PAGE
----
• Indian Spine (Surgery) Registry

    Website: http://www.assi.in/assi_spine_india.php.
    As of 2012, Association of Spine Surgeons of India (ASSI) declared their interest to have a spine registry with the sponsorship of Synthes.
  • AO Spine Non Fusion Registry

    The AO Foundation and its AO Spine have launched a comprehensive spine registry, ongoing, observational clinical database. Physicians and researchers can use the registry to develop evidence-based information about the risks and benefits of spine surgery to improve patient outcomes. The organization encourages surgeons to assist in the collection of clinical data and the data collected is expected to include long-term clinical programs that are anticipated to proceed for around 20 years. The registry will include patients who have fusions, arthroplasty, corpectomy, vertebroplasty and kyphoplasty, as well as treatment for fractures and deformity. The organization has a regional board in North America.
  • Chest Wall and Spine Deformity Registry

    John Smith, MD, a physician at the University of Utah, created the Chest Wall and Spine Deformity Registry for surgeons to access data about patients with chest wall and spinal disorders. The registry focuses on patients with thoracic insufficiency syndrome who are treated with a verticular expandable prosthetic titanium rib. The registry aims to provide surgeons with retrospective and prospective data to study spinal disorders.
  • National Spine Network Spine Registry

    The National Spine Network is a non-profit, integrated spine registry and clinical trial network formed in 1994. The organization's mission is to improve quality of care, productivity of the spine care provider and cost-effectiveness of spine research. NSN has also developed a sophisticated informatics platform, SpineChart, to collect physician and patient data. Originally, the group was focused on large, academic and research-oriented practices recognized as centers of excellence for spine care, but in 2006 expanded its vision to include smaller community-based practices as well. Between 1995 and 2004 the registry gathered information for more than 60,000 patients and members have published several papers in peer-review journals using the data.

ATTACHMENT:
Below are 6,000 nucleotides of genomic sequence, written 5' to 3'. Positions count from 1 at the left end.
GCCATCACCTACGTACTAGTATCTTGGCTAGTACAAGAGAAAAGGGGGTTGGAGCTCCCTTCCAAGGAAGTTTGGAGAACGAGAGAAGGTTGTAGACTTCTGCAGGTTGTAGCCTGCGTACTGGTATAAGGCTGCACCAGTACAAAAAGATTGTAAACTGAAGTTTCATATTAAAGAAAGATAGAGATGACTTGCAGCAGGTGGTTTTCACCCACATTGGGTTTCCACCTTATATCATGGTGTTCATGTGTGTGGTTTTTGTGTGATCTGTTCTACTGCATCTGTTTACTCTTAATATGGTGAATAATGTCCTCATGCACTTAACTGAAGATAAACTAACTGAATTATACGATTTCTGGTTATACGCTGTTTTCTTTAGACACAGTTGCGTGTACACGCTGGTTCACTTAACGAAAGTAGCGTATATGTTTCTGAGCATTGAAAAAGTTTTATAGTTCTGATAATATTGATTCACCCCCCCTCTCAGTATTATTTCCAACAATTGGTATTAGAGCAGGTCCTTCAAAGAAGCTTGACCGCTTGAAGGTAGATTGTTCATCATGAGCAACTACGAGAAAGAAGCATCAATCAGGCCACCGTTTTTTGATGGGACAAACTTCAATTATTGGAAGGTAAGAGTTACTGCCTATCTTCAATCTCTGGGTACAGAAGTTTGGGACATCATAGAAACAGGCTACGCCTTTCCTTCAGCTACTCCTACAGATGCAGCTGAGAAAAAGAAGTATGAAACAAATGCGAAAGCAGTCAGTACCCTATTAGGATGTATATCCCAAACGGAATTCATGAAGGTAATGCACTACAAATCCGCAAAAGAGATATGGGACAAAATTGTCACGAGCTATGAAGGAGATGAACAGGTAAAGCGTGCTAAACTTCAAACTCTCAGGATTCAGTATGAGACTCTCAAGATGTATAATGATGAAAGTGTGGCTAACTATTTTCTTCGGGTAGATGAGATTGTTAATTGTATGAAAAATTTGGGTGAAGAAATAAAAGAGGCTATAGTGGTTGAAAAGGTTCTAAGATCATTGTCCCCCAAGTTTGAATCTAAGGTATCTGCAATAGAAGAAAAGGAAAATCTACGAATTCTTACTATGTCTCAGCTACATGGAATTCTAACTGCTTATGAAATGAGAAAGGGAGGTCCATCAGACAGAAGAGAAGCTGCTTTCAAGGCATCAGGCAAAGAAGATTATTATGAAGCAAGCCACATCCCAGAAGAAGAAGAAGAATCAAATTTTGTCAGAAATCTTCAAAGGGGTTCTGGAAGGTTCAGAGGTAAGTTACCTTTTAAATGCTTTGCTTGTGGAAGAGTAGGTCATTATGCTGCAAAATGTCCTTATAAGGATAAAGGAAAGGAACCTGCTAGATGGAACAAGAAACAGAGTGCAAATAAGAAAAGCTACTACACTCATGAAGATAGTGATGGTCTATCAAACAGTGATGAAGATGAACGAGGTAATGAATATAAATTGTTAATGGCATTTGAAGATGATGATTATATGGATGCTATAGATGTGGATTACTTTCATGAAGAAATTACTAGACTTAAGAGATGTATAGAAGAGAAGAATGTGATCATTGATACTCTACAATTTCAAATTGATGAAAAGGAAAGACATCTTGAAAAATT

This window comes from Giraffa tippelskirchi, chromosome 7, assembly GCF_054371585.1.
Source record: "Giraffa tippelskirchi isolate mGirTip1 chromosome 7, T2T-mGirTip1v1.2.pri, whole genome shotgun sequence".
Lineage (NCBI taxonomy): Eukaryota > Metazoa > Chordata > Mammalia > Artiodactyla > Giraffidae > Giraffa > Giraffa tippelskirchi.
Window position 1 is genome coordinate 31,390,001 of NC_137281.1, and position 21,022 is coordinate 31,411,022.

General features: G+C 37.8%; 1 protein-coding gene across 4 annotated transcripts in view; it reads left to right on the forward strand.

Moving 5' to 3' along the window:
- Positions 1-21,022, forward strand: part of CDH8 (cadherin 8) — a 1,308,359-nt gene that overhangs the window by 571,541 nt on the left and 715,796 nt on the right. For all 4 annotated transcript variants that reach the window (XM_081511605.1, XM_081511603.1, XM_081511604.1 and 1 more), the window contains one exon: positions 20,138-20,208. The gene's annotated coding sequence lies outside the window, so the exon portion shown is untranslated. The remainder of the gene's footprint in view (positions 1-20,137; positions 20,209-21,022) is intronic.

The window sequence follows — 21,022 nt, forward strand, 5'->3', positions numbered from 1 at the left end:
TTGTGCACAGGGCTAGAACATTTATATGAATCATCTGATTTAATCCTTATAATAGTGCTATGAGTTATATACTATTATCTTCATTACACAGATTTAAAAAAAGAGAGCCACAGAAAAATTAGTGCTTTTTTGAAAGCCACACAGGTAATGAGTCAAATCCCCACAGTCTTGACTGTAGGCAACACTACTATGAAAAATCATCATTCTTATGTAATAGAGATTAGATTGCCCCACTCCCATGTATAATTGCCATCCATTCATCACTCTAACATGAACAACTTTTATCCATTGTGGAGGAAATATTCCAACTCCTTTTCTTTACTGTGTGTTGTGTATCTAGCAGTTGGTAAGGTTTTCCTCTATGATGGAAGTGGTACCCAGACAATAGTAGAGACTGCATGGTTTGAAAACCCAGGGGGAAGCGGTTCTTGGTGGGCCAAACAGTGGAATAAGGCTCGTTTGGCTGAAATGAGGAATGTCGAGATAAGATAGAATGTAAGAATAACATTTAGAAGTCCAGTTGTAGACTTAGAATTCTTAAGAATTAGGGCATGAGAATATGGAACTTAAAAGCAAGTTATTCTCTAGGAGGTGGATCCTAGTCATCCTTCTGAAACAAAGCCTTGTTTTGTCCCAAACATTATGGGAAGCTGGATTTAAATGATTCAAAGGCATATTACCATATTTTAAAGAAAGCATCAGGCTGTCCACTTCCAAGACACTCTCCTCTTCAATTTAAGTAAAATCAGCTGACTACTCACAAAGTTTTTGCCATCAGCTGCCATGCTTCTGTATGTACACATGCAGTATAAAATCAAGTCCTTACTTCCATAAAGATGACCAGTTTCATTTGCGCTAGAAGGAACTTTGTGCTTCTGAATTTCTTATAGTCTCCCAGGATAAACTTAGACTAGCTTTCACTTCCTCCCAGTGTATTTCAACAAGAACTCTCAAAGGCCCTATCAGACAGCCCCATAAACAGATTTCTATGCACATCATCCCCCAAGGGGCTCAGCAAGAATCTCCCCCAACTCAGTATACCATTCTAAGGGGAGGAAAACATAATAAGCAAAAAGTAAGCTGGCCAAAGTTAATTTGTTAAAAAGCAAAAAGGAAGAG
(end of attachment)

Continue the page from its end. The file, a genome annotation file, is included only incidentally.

• Scoliosis Outcomes Database Registry

    Baron Lonner, MD, is the principle investigator for the Scoliosis Outcomes Database Registry at NYU Langone Medical Center Musculoskeletal Research Center. The registry will allow physicians and researchers to analyze long-term outcomes of surgical treatment of idiopathic scoliosis of all curve patterns. Patients will undergo either anterior or posterior procedures, and the registry will also collect long-term outcomes of nonoperative idiopathic scoliosis patients.
  • Scolisoft Scoliosis Database

    Website: http://www.scolisoft.org. Scolisoft is the largest international, online, spinal deformity database and the only database that carries clinical photographs of surgical patients taken before and after surgery. It also shares information on how each case was treated and the results experienced by each patient. The database includes case and outcomes data for different types of treatments for Adolescent Idiopathic Scoliosis, along with images of the patients' spine. Anyone can access the information by logging onto the website as a "guest." Physicians can add cases to the database by becoming a registered user of the site. Each physician requesting a "registered user" status must submit a complete case, and all cases are put through an extensive review before publishing in the database.
  • The Spine Registry

    Kaiser Permanente's Spine Registry was developed to track specific spinal implants including pedicle screws, total disc replacement, anterior cervical plates and Bone Morphogenetic Protein (BMP). In addition to implants, this registry captures procedures, diagnosis, fusion approach, patient demographics and complications including infection, VTE, reoperation, durotomy, pneumonia, myocardial infarction, respiratory failure, and epidural hematoma. Like many of our newer registries, the Spine Registry is based exclusively on electronic data extraction.The registry gathers data on patient satisfaction and pain scores, and currently all Kaiser medical centers in Southern California and one in Northern California participate in the registry. The physicians and researchers hope registry information will help them determine the best techniques and implants for their patients.
  • Vanderbilt Prospective Spine Registry

    The Vanderbilt Prospective Spine Registry is a part of the Spinal Column Surgical Quality and Outcomes Research Laboratory at Vanderbilt University Medical Center in Nashville, Tenn. Physicians and researchers use data from the spine registry to evaluate results of the prospective diagnoses. The laboratory aims to improve neurological outcomes, functional capacity and quality of life for patients, as well as examine and improve patient safety, efficiency and cost-effectiveness. Their retrospective database and prospective patient registries help achieve their goals in this process.